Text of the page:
Amazon announcement of the Kindle Fire HD marks a significant shift in the tablet space, as the online retail giant takes the fight directly to the current market champion Apple, and lays the way for a more content-driven future of tablet computing.
In case you didn’t catch the news last week, Amazon has launched three new tablet devices in its Kindle Fire range. First you’ve got the flagship Kindle Fire HD. This tablet boasts an 8.9 inch display, slightly smaller than the iPad’s 10.1 inch screen, a front facing camera, quad-core processor, front facing camera and 16GB of storage.
Then you’ve got the 7-inch version of the Kindle Fire HD, which is virtually identical apart from the smaller 7-inch display 1280×800 display. At the budget end of the family is the new Kindle Fire 2, an updated version of the original Kindle Fire, which boasts increased RAM and processor speed, but doesn’t quite have the cutting edge specs of the HD-branded tablets.
A warning shot
Ok, you might say, what’s the big deal about these two new devices? Well, firstly the price point is a big shot across Apple’s bow. The Kindle Fire HD has almost the same screen size as Apple, and objectively better specs, yet is priced at a mere $299 for the WiFi version (UK prices have to be announced), while Apple’s WiFi iPad is $499 in the US. The Kindle HD’s 7 inch version is even cheaper, at $199, while the Kindle Fire 2 is just $159.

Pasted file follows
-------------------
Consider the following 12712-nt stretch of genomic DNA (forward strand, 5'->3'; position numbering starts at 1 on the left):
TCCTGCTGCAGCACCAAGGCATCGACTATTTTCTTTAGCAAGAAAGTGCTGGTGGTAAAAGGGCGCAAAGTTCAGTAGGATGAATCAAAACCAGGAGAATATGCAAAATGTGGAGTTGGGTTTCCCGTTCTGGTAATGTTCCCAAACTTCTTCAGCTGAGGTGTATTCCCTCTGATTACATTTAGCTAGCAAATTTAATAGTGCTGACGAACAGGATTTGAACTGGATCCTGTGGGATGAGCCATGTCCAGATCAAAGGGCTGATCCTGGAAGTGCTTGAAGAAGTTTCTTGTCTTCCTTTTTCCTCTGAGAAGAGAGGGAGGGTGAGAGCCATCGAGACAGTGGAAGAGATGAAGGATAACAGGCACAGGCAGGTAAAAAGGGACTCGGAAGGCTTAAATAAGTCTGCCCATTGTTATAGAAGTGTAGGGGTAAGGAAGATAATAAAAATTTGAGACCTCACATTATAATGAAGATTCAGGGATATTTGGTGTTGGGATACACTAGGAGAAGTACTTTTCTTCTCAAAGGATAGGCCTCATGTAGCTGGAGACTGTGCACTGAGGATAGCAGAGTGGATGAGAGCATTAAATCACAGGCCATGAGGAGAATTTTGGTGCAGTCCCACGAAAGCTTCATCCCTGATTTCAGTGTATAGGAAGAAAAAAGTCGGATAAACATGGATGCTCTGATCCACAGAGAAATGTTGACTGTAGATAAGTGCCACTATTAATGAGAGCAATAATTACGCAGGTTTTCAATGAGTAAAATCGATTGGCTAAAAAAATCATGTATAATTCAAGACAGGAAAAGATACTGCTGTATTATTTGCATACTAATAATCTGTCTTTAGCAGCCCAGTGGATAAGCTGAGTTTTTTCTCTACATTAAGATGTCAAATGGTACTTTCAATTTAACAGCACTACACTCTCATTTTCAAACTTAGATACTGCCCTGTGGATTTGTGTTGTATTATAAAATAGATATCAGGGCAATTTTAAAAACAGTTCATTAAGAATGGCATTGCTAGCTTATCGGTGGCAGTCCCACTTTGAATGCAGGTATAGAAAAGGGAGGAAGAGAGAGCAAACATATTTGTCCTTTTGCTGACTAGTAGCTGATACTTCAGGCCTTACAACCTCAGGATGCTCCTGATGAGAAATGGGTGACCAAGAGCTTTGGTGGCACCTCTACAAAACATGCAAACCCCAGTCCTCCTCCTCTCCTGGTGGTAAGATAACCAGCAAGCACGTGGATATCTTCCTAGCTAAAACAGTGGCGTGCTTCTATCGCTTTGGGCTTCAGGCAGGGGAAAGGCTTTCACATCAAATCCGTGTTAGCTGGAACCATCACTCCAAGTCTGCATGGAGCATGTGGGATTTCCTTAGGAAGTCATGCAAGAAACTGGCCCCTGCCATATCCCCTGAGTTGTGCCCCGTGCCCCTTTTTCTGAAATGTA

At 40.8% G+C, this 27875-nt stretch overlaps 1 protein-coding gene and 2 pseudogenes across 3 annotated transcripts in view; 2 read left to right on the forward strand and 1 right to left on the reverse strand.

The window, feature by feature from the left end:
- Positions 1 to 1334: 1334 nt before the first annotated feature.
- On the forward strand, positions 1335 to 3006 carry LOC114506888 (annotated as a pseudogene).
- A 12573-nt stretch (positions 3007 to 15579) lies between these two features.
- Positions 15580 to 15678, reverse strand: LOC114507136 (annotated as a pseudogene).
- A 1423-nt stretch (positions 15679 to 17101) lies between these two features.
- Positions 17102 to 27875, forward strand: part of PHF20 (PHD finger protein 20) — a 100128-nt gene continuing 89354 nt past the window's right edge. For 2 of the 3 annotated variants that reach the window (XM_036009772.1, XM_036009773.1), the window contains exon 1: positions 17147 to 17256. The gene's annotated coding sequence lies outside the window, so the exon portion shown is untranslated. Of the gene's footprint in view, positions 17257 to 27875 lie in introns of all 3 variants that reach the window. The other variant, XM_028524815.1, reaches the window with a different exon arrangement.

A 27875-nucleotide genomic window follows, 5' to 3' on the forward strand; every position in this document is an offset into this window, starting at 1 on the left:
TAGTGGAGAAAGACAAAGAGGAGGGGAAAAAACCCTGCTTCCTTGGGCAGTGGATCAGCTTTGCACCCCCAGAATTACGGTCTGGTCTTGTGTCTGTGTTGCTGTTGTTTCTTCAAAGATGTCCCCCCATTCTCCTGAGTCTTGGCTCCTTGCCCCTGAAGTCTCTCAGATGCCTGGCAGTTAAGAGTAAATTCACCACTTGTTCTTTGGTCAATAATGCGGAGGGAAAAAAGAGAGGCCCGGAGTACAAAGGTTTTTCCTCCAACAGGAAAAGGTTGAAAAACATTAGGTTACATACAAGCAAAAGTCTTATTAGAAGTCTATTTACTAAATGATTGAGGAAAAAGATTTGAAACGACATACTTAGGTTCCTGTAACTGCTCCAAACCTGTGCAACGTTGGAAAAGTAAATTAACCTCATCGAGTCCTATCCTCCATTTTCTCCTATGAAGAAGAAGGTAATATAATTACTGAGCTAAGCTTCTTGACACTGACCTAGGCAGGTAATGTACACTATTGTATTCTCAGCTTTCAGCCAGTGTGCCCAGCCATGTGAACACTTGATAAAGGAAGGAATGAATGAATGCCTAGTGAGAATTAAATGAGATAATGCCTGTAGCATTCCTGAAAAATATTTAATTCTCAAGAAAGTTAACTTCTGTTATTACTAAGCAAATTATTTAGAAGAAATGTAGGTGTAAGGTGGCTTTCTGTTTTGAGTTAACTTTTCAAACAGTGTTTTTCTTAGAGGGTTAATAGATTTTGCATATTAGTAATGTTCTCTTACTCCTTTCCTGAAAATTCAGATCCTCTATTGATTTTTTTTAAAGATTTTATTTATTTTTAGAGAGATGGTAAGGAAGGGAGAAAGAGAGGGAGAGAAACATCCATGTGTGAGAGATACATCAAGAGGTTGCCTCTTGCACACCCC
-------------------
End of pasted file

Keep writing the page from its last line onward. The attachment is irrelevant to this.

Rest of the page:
What does this mean? It means Amazon is playing a very different game to Apple. Whereas Apple makes a huge margin on iPad sales (making it the most profitable company in history), Amazon is very likely making a loss on the Kindle Fire. There’s no official figures, but some have estimated the original Kindle Fire was being sold at loss of $20 per unit. So if Amazon is making a loss on sales, it’s hoping to make it’s revenue purely on selling content.
“This wasn’t a product announcement as much as it was a declaration of war,” said Michael Gartenberg, an analyst at market research firm Gartner Inc. “It’s clear that Amazon is going to go after Apple customers. Amazon at this point is not a company Apple can ignore as a competitor.”
The evolution of a market
Amazon is invested heavily in buying content and creating content that can be consumed via tablet devices. Its Amazon Prime streaming video platform recently signed a major deal with Hollywood studio Epix, which will see hundreds of box office hits, such as The Avengers and The Hunger Games, made available to subscribers. Then there’s Amazon’s own ‘Amazon Studios’, a project that aims to crowd source content production for everything from childrens’ cartoons to feature films.
All eyes will now be on Apple’s press event this Wednesday. Amazon has delivered both a larger 9-inch iPad rival and a 7-inch continuation of the Kindle Fire and Google Nexus rival. Many analysts believe that Apple is gearing-up to follow suit, by releasing a 7-inch version of the iPad. The end game here is that larger 10-inch tablets eventually become laptop replacements, and cheaper 7-inch devices become content consumption/entertainment devices. But can Apple compete against Amazon’s low price point? Does it need to? Either way, the tablet market is starting to really heat up.
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